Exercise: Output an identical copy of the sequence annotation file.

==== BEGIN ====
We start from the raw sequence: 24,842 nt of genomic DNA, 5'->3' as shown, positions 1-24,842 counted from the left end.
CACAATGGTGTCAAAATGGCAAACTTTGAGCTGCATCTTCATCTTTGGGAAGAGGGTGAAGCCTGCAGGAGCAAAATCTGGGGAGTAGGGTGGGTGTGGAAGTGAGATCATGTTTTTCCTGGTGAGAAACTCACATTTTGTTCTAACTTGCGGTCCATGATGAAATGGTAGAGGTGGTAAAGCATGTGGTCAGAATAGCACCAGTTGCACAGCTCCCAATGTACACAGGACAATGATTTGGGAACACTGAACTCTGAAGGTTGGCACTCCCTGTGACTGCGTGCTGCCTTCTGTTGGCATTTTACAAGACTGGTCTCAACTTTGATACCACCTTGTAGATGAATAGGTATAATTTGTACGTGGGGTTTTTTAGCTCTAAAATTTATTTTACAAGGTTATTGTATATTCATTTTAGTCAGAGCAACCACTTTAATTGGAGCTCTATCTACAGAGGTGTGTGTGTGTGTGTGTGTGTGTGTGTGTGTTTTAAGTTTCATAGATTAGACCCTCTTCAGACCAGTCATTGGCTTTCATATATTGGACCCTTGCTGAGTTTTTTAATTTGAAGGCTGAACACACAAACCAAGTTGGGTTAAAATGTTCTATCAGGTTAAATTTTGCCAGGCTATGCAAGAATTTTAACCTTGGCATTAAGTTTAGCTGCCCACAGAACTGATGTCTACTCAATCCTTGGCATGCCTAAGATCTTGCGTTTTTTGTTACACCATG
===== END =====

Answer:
We start from the raw sequence: 24,842 nt of genomic DNA, 5'->3' as shown, positions 1-24,842 counted from the left end.
CACAATGGTGTCAAAATGGCAAACTTTGAGCTGCATCTTCATCTTTGGGAAGAGGGTGAAGCCTGCAGGAGCAAAATCTGGGGAGTAGGGTGGGTGTGGAAGTGAGATCATGTTTTTCCTGGTGAGAAACTCACATTTTGTTCTAACTTGCGGTCCATGATGAAATGGTAGAGGTGGTAAAGCATGTGGTCAGAATAGCACCAGTTGCACAGCTCCCAATGTACACAGGACAATGATTTGGGAACACTGAACTCTGAAGGTTGGCACTCCCTGTGACTGCGTGCTGCCTTCTGTTGGCATTTTACAAGACTGGTCTCAACTTTGATACCACCTTGTAGATGAATAGGTATAATTTGTACGTGGGGTTTTTTAGCTCTAAAATTTATTTTACAAGGTTATTGTATATTCATTTTAGTCAGAGCAACCACTTTAATTGGAGCTCTATCTACAGAGGTGTGTGTGTGTGTGTGTGTGTGTGTGTGTGTTTTAAGTTTCATAGATTAGACCCTCTTCAGACCAGTCATTGGCTTTCATATATTGGACCCTTGCTGAGTTTTTTAATTTGAAGGCTGAACACACAAACCAAGTTGGGTTAAAATGTTCTATCAGGTTAAATTTTGCCAGGCTATGCAAGAATTTTAACCTTGGCATTAAGTTTAGCTGCCCACAGAACTGATGTCTACTCAATCCTTGGCATGCCTAAGATCTTGCGTTTTTTGTTACACCATG